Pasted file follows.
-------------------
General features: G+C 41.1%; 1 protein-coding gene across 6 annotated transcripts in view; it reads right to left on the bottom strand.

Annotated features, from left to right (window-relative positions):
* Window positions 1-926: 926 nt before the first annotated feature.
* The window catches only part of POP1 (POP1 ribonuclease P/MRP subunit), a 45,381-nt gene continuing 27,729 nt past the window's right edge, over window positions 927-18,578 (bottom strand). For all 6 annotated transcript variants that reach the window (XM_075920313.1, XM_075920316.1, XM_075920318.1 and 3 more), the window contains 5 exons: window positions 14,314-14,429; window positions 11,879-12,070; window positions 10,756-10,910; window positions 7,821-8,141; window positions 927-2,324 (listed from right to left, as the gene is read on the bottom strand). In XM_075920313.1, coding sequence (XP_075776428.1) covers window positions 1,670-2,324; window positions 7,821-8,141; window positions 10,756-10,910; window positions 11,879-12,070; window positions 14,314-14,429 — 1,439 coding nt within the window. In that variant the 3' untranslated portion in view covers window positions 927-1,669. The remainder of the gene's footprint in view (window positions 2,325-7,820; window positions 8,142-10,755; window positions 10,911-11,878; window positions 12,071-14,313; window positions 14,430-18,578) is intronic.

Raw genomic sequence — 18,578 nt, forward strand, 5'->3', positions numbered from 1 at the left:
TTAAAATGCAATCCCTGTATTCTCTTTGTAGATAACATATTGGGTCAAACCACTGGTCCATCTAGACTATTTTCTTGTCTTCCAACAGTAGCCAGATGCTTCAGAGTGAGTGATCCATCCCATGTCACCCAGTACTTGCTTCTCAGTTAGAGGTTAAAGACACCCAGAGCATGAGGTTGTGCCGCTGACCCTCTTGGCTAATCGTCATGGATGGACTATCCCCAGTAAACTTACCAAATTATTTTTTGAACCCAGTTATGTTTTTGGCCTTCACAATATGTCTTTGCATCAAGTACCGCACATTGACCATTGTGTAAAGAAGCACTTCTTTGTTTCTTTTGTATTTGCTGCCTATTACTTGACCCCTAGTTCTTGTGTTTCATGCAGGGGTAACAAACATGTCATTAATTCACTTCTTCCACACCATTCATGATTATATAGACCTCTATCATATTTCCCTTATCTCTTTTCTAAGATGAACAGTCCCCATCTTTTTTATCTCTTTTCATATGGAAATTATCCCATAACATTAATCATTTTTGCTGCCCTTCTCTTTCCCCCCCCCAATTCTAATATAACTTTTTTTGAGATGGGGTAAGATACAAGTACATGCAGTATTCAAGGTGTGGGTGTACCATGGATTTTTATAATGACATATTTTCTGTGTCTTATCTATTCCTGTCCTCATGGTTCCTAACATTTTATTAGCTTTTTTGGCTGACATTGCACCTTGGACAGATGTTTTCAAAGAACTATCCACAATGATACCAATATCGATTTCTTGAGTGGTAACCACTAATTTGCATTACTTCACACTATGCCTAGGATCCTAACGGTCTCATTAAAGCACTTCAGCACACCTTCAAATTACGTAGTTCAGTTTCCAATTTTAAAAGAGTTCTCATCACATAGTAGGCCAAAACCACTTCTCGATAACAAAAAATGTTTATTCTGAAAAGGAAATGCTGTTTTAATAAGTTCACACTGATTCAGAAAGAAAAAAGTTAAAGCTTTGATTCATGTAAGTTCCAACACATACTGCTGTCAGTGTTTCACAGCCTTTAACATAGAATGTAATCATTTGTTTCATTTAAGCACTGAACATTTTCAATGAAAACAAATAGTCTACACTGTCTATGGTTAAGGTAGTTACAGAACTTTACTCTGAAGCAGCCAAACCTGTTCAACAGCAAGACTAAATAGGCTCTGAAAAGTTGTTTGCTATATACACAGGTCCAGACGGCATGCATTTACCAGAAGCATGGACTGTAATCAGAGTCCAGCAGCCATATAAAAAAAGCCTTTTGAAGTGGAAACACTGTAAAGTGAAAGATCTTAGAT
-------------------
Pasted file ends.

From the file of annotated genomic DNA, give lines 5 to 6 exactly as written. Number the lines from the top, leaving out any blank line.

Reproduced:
Raw genomic sequence — 18,578 nt, forward strand, 5'->3', positions numbered from 1 at the left:
TTAAAATGCAATCCCTGTATTCTCTTTGTAGATAACATATTGGGTCAAACCACTGGTCCATCTAGACTATTTTCTTGTCTTCCAACAGTAGCCAGATGCTTCAGAGTGAGTGATCCATCCCATGTCACCCAGTACTTGCTTCTCAGTTAGAGGTTAAAGACACCCAGAGCATGAGGTTGTGCCGCTGACCCTCTTGGCTAATCGTCATGGATGGACTATCCCCAGTAAACTTACCAAATTATTTTTTGAACCCAGTTATGTTTTTGGCCTTCACAATATGTCTTTGCATCAAGTACCGCACATTGACCATTGTGTAAAGAAGCACTTCTTTGTTTCTTTTGTATTTGCTGCCTATTACTTGACCCCTAGTTCTTGTGTTTCATGCAGGGGTAACAAACATGTCATTAATTCACTTCTTCCACACCATTCATGATTATATAGACCTCTATCATATTTCCCTTATCTCTTTTCTAAGATGAACAGTCCCCATCTTTTTTATCTCTTTTCATATGGAAATTATCCCATAACATTAATCATTTTTGCTGCCCTTCTCTTTCCCCCCCCCAATTCTAATATAACTTTTTTTGAGATGGGGTAAGATACAAGTACATGCAGTATTCAAGGTGTGGGTGTACCATGGATTTTTATAATGACATATTTTCTGTGTCTTATCTATTCCTGTCCTCATGGTTCCTAACATTTTATTAGCTTTTTTGGCTGACATTGCACCTTGGACAGATGTTTTCAAAGAACTATCCACAATGATACCAATATCGATTTCTTGAGTGGTAACCACTAATTTGCATTACTTCACACTATGCCTAGGATCCTAACGGTCTCATTAAAGCACTTCAGCACACCTTCAAATTACGTAGTTCAGTTTCCAATTTTAAAAGAGTTCTCATCACATAGTAGGCCAAAACCACTTCTCGATAACAAAAAATGTTTATTCTGAAAAGGAAATGCTGTTTTAATAAGTTCACACTGATTCAGAAAGAAAAAAGTTAAAGCTTTGATTCATGTAAGTTCCAACACATACTGCTGTCAGTGTTTCACAGCCTTTAACATAGAATGTAATCATTTGTTTCATTTAAGCACTGAACATTTTCAATGAAAACAAATAGTCTACACTGTCTATGGTTAAGGTAGTTACAGAACTTTACTCTGAAGCAGCCAAACCTGTTCAACAGCAAGACTAAATAGGCTCTGAAAAGTTGTTTGCTATATACACAGGTCCAGACGGCATGCATTTACCAGAAGCATGGACTGTAATCAGAGTCCAGCAGCCATATAAAAAAAGCCTTTTGAAGTGGAAACACTGTAAAGTGAAAGATCTTAGAT